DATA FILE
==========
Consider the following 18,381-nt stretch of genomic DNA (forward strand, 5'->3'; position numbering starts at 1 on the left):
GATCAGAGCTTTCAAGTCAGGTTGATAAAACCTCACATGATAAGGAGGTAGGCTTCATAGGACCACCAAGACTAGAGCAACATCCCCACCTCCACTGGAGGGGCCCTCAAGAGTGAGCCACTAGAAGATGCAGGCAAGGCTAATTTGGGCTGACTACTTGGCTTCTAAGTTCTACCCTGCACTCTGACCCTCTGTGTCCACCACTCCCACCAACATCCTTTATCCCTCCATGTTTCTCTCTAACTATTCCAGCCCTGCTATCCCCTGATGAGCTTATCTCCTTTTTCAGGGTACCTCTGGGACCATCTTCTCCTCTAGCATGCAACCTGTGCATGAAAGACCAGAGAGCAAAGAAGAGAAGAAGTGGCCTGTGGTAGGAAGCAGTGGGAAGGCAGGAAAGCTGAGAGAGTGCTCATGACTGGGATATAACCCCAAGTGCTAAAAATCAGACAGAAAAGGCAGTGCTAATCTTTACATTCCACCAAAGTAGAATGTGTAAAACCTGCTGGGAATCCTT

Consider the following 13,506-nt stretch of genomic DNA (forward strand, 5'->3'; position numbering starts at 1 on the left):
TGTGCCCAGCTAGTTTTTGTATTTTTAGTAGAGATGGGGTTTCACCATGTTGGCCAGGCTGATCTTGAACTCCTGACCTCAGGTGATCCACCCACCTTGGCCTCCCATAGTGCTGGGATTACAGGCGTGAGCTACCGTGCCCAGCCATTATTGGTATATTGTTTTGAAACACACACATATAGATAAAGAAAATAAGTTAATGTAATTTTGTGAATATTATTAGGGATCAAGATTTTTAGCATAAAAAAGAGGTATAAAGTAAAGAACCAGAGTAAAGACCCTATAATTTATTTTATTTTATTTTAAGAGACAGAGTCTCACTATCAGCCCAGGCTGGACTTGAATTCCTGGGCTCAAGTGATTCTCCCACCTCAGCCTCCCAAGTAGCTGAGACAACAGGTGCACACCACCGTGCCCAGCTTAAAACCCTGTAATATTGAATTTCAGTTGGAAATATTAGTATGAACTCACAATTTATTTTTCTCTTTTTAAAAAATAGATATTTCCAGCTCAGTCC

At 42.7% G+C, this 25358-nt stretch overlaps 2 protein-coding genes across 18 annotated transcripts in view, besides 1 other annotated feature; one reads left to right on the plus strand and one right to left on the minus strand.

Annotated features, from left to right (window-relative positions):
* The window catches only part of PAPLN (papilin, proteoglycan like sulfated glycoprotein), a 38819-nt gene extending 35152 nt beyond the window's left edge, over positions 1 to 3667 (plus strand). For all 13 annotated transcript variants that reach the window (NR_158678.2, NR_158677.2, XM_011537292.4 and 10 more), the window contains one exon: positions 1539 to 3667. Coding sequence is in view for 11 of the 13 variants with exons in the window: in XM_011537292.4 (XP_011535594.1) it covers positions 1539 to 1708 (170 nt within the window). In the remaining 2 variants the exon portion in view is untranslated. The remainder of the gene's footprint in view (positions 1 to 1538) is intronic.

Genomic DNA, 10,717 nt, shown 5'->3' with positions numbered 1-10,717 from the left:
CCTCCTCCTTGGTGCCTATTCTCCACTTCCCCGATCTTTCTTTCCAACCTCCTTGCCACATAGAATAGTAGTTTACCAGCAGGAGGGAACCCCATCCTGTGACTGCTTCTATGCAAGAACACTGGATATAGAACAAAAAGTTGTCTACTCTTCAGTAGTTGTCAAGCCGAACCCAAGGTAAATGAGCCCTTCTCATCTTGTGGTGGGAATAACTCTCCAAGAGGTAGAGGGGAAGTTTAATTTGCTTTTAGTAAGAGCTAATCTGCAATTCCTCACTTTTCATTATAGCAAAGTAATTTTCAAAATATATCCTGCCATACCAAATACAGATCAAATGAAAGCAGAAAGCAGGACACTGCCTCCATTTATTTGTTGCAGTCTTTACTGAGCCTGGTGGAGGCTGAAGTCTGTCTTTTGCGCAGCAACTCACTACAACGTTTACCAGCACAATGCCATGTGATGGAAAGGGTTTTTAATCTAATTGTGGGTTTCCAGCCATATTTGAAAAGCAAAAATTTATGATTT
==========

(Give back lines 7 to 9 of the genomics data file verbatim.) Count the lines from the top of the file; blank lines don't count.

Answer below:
* The window catches only part of PAPLN (papilin, proteoglycan like sulfated glycoprotein), a 38819-nt gene extending 35152 nt beyond the window's left edge, over positions 1 to 3667 (plus strand). For all 13 annotated transcript variants that reach the window (NR_158678.2, NR_158677.2, XM_011537292.4 and 10 more), the window contains one exon: positions 1539 to 3667. Coding sequence is in view for 11 of the 13 variants with exons in the window: in XM_011537292.4 (XP_011535594.1) it covers positions 1539 to 1708 (170 nt within the window). In the remaining 2 variants the exon portion in view is untranslated. The remainder of the gene's footprint in view (positions 1 to 1538) is intronic.

Genomic DNA, 10,717 nt, shown 5'->3' with positions numbered 1-10,717 from the left:
CCTCCTCCTTGGTGCCTATTCTCCACTTCCCCGATCTTTCTTTCCAACCTCCTTGCCACATAGAATAGTAGTTTACCAGCAGGAGGGAACCCCATCCTGTGACTGCTTCTATGCAAGAACACTGGATATAGAACAAAAAGTTGTCTACTCTTCAGTAGTTGTCAAGCCGAACCCAAGGTAAATGAGCCCTTCTCATCTTGTGGTGGGAATAACTCTCCAAGAGGTAGAGGGGAAGTTTAATTTGCTTTTAGTAAGAGCTAATCTGCAATTCCTCACTTTTCATTATAGCAAAGTAATTTTCAAAATATATCCTGCCATACCAAATACAGATCAAATGAAAGCAGAAAGCAGGACACTGCCTCCATTTATTTGTTGCAGTCTTTACTGAGCCTGGTGGAGGCTGAAGTCTGTCTTTTGCGCAGCAACTCACTACAACGTTTACCAGCACAATGCCATGTGATGGAAAGGGTTTTTAATCTAATTGTGGGTTTCCAGCCATATTTGAAAAGCAAAAATTTATGATTT